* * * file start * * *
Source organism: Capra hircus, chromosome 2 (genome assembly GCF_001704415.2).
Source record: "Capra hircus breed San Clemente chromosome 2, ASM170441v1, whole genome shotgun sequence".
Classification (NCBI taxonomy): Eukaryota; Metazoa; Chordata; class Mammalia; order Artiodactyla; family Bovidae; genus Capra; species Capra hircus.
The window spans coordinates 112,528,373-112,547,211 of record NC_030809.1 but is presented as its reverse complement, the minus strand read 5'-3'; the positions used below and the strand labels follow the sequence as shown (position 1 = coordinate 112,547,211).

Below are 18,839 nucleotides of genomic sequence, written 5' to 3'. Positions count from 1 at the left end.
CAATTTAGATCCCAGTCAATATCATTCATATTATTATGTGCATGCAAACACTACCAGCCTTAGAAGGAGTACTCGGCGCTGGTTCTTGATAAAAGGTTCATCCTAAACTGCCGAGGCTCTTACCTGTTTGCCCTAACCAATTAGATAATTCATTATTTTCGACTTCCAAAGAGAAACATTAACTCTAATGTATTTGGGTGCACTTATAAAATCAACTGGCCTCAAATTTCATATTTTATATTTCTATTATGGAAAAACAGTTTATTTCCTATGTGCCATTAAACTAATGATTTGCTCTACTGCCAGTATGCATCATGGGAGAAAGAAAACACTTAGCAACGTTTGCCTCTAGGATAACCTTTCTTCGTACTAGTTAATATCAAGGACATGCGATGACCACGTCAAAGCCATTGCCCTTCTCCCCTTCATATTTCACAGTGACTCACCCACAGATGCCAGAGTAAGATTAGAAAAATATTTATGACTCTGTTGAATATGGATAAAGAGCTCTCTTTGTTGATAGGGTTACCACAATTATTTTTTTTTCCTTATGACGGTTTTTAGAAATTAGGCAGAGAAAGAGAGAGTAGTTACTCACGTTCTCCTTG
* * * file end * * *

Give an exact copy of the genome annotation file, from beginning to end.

Source organism: Capra hircus, chromosome 2 (genome assembly GCF_001704415.2).
Source record: "Capra hircus breed San Clemente chromosome 2, ASM170441v1, whole genome shotgun sequence".
Classification (NCBI taxonomy): Eukaryota; Metazoa; Chordata; class Mammalia; order Artiodactyla; family Bovidae; genus Capra; species Capra hircus.
The window spans coordinates 112,528,373-112,547,211 of record NC_030809.1 but is presented as its reverse complement, the minus strand read 5'-3'; the positions used below and the strand labels follow the sequence as shown (position 1 = coordinate 112,547,211).

Below are 18,839 nucleotides of genomic sequence, written 5' to 3'. Positions count from 1 at the left end.
CAATTTAGATCCCAGTCAATATCATTCATATTATTATGTGCATGCAAACACTACCAGCCTTAGAAGGAGTACTCGGCGCTGGTTCTTGATAAAAGGTTCATCCTAAACTGCCGAGGCTCTTACCTGTTTGCCCTAACCAATTAGATAATTCATTATTTTCGACTTCCAAAGAGAAACATTAACTCTAATGTATTTGGGTGCACTTATAAAATCAACTGGCCTCAAATTTCATATTTTATATTTCTATTATGGAAAAACAGTTTATTTCCTATGTGCCATTAAACTAATGATTTGCTCTACTGCCAGTATGCATCATGGGAGAAAGAAAACACTTAGCAACGTTTGCCTCTAGGATAACCTTTCTTCGTACTAGTTAATATCAAGGACATGCGATGACCACGTCAAAGCCATTGCCCTTCTCCCCTTCATATTTCACAGTGACTCACCCACAGATGCCAGAGTAAGATTAGAAAAATATTTATGACTCTGTTGAATATGGATAAAGAGCTCTCTTTGTTGATAGGGTTACCACAATTATTTTTTTTTCCTTATGACGGTTTTTAGAAATTAGGCAGAGAAAGAGAGAGTAGTTACTCACGTTCTCCTTG